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Super Bowl

NFL and No More Are Running Another Subtle Super Bowl Spot on Domestic Violence

Text messages tell the whole story

A friend at a Super Bowl party is alerted to a pal's problems through a text exchange. Courtesy of Grey

No More is returning to the Super Bowl with a public awareness spot that uses a text message exchange between two friends to alert viewers to the signs of domestic violence and sexual assault.

Like last year's spot, the execution is subtle and shows no violent images. The exchange shows a woman's reluctance to come to a Super Bowl party in progress at a friend's house because she fears her partner is in one of his moods. When questioned further, she also remains silent about her well-being.The simple graphics are underscored by the sounds of typing, sending and receiving texts with the ambient sound of a party in the background. The underlying theme is that most victims are unable to discuss an abusive relationship.

At the end of the spot, viewers are directed to text "No More" to find out how they can help. For a limited time beyond the Super Bowl, those who opt into the text program will receive messages educating them on the common signs of abuse and steps they can take to help victims.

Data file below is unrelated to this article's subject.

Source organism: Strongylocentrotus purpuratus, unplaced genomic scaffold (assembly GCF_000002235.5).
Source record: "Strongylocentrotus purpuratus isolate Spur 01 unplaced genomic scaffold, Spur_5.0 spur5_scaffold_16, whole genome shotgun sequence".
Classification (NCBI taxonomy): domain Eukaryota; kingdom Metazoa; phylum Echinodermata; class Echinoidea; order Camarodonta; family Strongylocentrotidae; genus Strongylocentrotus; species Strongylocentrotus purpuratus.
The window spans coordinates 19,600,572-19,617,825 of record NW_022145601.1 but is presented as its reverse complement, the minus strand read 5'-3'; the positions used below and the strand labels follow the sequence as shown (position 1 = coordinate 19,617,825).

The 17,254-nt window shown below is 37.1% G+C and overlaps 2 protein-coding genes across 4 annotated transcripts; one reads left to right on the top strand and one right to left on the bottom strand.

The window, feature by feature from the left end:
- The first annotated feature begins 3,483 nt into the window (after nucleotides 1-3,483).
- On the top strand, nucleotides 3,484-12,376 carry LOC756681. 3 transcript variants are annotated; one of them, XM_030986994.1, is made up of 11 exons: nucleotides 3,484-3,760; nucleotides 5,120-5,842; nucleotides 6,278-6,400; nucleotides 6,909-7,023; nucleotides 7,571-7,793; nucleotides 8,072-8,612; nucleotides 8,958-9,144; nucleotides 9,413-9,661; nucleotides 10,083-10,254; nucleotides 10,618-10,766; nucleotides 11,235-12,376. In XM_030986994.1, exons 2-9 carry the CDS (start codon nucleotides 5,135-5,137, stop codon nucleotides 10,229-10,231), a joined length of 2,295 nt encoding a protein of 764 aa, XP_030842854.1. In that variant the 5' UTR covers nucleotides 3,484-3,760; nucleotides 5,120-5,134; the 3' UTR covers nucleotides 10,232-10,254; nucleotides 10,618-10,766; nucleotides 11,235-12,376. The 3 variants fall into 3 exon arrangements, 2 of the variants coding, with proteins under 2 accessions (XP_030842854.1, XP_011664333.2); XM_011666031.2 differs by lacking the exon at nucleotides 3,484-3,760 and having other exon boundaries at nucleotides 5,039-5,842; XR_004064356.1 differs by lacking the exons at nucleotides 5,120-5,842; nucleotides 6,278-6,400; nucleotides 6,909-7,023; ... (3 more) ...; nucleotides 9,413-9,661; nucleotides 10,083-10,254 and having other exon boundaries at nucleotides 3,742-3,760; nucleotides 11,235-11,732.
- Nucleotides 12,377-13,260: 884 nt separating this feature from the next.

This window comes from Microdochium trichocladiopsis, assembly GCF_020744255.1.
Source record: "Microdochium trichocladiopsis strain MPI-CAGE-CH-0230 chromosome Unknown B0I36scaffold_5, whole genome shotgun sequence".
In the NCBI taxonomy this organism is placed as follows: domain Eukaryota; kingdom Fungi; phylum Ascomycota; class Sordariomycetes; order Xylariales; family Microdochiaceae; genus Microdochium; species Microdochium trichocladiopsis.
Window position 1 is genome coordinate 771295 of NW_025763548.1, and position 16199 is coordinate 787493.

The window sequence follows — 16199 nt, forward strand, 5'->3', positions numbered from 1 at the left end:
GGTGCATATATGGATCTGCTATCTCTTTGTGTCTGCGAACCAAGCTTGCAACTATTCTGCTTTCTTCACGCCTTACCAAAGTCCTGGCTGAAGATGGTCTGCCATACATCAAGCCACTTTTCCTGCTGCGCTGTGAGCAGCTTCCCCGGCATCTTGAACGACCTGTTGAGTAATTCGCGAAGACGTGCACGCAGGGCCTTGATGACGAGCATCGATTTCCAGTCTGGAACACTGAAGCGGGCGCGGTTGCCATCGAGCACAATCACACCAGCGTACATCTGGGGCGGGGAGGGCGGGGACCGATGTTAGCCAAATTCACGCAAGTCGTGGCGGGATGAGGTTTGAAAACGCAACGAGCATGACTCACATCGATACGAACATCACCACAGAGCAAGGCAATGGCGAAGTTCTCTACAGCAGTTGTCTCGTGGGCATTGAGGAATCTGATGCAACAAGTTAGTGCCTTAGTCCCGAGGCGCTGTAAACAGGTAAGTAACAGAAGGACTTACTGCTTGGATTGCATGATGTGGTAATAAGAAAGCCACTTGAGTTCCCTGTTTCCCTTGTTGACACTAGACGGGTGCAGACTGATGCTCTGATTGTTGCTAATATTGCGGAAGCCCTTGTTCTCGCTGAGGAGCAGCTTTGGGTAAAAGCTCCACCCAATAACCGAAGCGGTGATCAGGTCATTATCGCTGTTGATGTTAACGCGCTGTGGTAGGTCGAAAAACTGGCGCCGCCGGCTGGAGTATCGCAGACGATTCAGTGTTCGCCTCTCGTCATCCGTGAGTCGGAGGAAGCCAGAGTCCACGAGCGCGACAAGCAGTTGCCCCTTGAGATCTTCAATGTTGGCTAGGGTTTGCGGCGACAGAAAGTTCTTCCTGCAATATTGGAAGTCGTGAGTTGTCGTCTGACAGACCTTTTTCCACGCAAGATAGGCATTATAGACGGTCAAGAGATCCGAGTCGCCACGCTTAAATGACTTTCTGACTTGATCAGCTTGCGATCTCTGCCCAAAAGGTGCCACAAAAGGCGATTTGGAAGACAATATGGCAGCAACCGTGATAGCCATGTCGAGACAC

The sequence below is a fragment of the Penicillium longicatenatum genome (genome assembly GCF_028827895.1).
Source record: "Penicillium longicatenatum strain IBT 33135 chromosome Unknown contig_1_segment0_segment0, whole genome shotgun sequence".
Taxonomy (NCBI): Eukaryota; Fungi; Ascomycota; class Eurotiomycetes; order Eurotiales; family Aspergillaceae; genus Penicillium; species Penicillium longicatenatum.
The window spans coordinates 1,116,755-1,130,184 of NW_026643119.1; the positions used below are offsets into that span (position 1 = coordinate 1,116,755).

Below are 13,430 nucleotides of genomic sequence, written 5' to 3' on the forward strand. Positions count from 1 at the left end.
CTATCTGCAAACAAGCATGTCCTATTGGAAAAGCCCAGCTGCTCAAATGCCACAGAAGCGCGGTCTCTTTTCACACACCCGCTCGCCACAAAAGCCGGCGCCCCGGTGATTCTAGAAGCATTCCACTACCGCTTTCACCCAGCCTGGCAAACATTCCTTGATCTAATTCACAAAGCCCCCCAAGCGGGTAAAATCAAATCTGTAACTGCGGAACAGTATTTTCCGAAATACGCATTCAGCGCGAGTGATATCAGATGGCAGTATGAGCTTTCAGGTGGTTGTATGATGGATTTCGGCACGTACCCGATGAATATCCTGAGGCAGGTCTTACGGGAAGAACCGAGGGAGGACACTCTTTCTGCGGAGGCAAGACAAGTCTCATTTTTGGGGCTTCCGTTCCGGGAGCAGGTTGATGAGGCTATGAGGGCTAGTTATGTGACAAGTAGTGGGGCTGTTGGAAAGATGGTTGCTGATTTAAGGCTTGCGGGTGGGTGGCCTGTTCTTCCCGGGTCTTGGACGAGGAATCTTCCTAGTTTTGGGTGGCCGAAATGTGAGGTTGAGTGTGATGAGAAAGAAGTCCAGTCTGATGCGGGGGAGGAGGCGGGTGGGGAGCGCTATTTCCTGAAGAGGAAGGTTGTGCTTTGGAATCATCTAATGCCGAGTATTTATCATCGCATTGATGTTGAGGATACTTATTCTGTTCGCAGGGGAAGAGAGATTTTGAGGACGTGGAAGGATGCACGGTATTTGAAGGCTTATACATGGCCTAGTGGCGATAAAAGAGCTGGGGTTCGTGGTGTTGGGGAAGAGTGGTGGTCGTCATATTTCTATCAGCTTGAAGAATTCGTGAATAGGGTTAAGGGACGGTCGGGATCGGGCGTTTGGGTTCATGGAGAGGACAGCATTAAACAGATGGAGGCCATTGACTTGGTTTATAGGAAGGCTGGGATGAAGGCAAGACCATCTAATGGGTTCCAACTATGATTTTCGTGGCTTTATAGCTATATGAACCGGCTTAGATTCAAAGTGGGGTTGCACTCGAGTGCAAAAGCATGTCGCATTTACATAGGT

The 30-second ad, created by Grey New York, will run in the third quarter during time donated by the NFL, which also picked up production costs.  

Last year's chilling spot, "Listen," from Grey, which portrayed a real 911 call, was one for the record books: It racked up 2 billion global impressions after it aired during the Big Game. It also discreetly avoided any direct images of violence, opening with a woman calling 911 to order a pizza. The operator asks why she's calling 911 for the delivery before realizing why she can't talk freely. He gets the caller's address and assures her help is on the way, even as the woman continues the ruse.

This year's spot is the latest in the "No More" campaign, which has been running during NFL games. The campaign was launched in 2014 in the wake of public outcry over the way the league handled former Baltimore Ravens running back Ray Rice's assault of his then fiancée (now wife).

• For more Super Bowl 50 news, check out Adweek's Super Bowl Ad Tracker, an up-to-date list of the brands running Super Bowl spots and the agencies involved in creating them.

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